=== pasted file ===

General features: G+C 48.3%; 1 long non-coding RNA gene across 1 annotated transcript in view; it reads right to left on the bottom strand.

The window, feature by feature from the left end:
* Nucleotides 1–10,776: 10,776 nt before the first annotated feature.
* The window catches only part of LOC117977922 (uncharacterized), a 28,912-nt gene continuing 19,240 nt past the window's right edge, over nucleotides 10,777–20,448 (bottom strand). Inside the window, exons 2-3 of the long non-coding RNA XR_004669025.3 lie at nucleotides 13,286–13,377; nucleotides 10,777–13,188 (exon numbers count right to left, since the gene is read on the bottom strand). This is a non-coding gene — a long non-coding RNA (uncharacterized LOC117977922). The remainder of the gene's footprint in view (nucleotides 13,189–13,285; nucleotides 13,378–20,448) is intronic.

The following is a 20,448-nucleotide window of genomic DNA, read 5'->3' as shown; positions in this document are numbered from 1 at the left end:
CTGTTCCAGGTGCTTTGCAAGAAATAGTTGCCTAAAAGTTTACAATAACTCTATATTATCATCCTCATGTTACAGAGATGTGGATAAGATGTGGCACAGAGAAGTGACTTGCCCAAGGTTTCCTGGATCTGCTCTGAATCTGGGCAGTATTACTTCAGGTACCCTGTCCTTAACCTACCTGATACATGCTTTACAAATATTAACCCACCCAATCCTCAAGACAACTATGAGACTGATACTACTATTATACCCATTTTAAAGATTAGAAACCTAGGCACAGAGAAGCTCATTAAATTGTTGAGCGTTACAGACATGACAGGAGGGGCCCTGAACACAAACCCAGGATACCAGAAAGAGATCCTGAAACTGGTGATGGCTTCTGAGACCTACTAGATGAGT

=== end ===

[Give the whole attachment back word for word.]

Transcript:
General features: G+C 48.3%; 1 long non-coding RNA gene across 1 annotated transcript in view; it reads right to left on the bottom strand.

The window, feature by feature from the left end:
* Nucleotides 1–10,776: 10,776 nt before the first annotated feature.
* The window catches only part of LOC117977922 (uncharacterized), a 28,912-nt gene continuing 19,240 nt past the window's right edge, over nucleotides 10,777–20,448 (bottom strand). Inside the window, exons 2-3 of the long non-coding RNA XR_004669025.3 lie at nucleotides 13,286–13,377; nucleotides 10,777–13,188 (exon numbers count right to left, since the gene is read on the bottom strand). This is a non-coding gene — a long non-coding RNA (uncharacterized LOC117977922). The remainder of the gene's footprint in view (nucleotides 13,189–13,285; nucleotides 13,378–20,448) is intronic.

The following is a 20,448-nucleotide window of genomic DNA, read 5'->3' as shown; positions in this document are numbered from 1 at the left end:
CTGTTCCAGGTGCTTTGCAAGAAATAGTTGCCTAAAAGTTTACAATAACTCTATATTATCATCCTCATGTTACAGAGATGTGGATAAGATGTGGCACAGAGAAGTGACTTGCCCAAGGTTTCCTGGATCTGCTCTGAATCTGGGCAGTATTACTTCAGGTACCCTGTCCTTAACCTACCTGATACATGCTTTACAAATATTAACCCACCCAATCCTCAAGACAACTATGAGACTGATACTACTATTATACCCATTTTAAAGATTAGAAACCTAGGCACAGAGAAGCTCATTAAATTGTTGAGCGTTACAGACATGACAGGAGGGGCCCTGAACACAAACCCAGGATACCAGAAAGAGATCCTGAAACTGGTGATGGCTTCTGAGACCTACTAGATGAGT